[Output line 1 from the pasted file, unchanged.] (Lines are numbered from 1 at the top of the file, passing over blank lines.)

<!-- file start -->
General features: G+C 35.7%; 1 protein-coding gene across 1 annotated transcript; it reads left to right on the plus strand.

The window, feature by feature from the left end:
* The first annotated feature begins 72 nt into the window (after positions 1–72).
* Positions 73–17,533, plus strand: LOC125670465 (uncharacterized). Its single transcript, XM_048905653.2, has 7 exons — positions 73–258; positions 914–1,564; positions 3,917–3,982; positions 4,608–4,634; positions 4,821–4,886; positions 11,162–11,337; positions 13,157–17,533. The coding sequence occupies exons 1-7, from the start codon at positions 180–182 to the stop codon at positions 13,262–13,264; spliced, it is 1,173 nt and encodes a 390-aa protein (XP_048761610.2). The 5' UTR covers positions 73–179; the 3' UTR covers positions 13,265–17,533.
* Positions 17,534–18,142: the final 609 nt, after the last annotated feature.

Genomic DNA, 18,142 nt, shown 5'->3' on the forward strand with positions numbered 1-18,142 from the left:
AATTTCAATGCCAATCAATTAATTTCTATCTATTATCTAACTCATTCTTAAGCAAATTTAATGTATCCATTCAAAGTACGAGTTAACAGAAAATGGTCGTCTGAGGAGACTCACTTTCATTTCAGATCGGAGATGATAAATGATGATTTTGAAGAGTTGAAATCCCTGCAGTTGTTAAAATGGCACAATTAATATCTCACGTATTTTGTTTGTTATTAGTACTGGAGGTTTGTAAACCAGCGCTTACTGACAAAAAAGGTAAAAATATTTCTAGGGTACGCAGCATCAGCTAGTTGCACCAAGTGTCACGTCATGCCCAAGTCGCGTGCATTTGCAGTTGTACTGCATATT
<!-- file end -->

General features: G+C 35.7%; 1 protein-coding gene across 1 annotated transcript; it reads left to right on the plus strand.